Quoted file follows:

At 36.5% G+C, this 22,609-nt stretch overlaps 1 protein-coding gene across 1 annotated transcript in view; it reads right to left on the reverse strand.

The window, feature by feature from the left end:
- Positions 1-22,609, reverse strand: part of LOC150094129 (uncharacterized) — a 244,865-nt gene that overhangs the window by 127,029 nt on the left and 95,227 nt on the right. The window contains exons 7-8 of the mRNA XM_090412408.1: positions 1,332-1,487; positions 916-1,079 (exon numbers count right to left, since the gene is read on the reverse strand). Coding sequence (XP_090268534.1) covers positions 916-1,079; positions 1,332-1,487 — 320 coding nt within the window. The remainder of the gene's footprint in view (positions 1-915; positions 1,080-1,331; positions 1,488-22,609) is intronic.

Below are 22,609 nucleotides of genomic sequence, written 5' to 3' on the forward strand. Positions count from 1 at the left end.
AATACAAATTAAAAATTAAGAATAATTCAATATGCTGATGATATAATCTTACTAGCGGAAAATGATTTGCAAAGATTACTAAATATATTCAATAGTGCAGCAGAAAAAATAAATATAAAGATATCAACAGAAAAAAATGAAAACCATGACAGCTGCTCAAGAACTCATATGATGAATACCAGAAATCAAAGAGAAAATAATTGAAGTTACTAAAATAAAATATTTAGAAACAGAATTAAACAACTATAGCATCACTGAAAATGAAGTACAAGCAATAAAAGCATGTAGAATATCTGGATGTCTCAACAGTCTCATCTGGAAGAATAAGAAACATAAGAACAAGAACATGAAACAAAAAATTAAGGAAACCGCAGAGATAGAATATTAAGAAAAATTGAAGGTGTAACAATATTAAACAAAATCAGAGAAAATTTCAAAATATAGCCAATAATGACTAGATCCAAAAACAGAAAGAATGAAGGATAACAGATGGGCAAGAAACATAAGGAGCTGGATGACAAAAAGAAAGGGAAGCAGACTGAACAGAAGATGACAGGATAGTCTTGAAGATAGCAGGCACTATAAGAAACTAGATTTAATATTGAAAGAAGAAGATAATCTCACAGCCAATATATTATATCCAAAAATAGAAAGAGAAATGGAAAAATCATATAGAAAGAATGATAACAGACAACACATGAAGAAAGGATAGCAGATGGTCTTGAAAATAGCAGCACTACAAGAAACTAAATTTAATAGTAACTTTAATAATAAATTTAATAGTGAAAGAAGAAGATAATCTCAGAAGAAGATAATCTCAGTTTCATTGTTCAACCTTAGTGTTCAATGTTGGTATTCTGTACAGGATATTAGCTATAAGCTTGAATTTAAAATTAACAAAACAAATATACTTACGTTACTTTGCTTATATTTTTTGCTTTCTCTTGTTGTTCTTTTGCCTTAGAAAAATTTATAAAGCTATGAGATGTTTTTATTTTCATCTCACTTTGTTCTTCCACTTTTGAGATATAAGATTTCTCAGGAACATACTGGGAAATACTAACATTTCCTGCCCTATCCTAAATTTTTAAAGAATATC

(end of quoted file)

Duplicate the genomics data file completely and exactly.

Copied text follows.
At 36.5% G+C, this 22,609-nt stretch overlaps 1 protein-coding gene across 1 annotated transcript in view; it reads right to left on the reverse strand.

The window, feature by feature from the left end:
- Positions 1-22,609, reverse strand: part of LOC150094129 (uncharacterized) — a 244,865-nt gene that overhangs the window by 127,029 nt on the left and 95,227 nt on the right. The window contains exons 7-8 of the mRNA XM_090412408.1: positions 1,332-1,487; positions 916-1,079 (exon numbers count right to left, since the gene is read on the reverse strand). Coding sequence (XP_090268534.1) covers positions 916-1,079; positions 1,332-1,487 — 320 coding nt within the window. The remainder of the gene's footprint in view (positions 1-915; positions 1,080-1,331; positions 1,488-22,609) is intronic.

Below are 22,609 nucleotides of genomic sequence, written 5' to 3' on the forward strand. Positions count from 1 at the left end.
AATACAAATTAAAAATTAAGAATAATTCAATATGCTGATGATATAATCTTACTAGCGGAAAATGATTTGCAAAGATTACTAAATATATTCAATAGTGCAGCAGAAAAAATAAATATAAAGATATCAACAGAAAAAAATGAAAACCATGACAGCTGCTCAAGAACTCATATGATGAATACCAGAAATCAAAGAGAAAATAATTGAAGTTACTAAAATAAAATATTTAGAAACAGAATTAAACAACTATAGCATCACTGAAAATGAAGTACAAGCAATAAAAGCATGTAGAATATCTGGATGTCTCAACAGTCTCATCTGGAAGAATAAGAAACATAAGAACAAGAACATGAAACAAAAAATTAAGGAAACCGCAGAGATAGAATATTAAGAAAAATTGAAGGTGTAACAATATTAAACAAAATCAGAGAAAATTTCAAAATATAGCCAATAATGACTAGATCCAAAAACAGAAAGAATGAAGGATAACAGATGGGCAAGAAACATAAGGAGCTGGATGACAAAAAGAAAGGGAAGCAGACTGAACAGAAGATGACAGGATAGTCTTGAAGATAGCAGGCACTATAAGAAACTAGATTTAATATTGAAAGAAGAAGATAATCTCACAGCCAATATATTATATCCAAAAATAGAAAGAGAAATGGAAAAATCATATAGAAAGAATGATAACAGACAACACATGAAGAAAGGATAGCAGATGGTCTTGAAAATAGCAGCACTACAAGAAACTAAATTTAATAGTAACTTTAATAATAAATTTAATAGTGAAAGAAGAAGATAATCTCAGAAGAAGATAATCTCAGTTTCATTGTTCAACCTTAGTGTTCAATGTTGGTATTCTGTACAGGATATTAGCTATAAGCTTGAATTTAAAATTAACAAAACAAATATACTTACGTTACTTTGCTTATATTTTTTGCTTTCTCTTGTTGTTCTTTTGCCTTAGAAAAATTTATAAAGCTATGAGATGTTTTTATTTTCATCTCACTTTGTTCTTCCACTTTTGAGATATAAGATTTCTCAGGAACATACTGGGAAATACTAACATTTCCTGCCCTATCCTAAATTTTTAAAGAATATC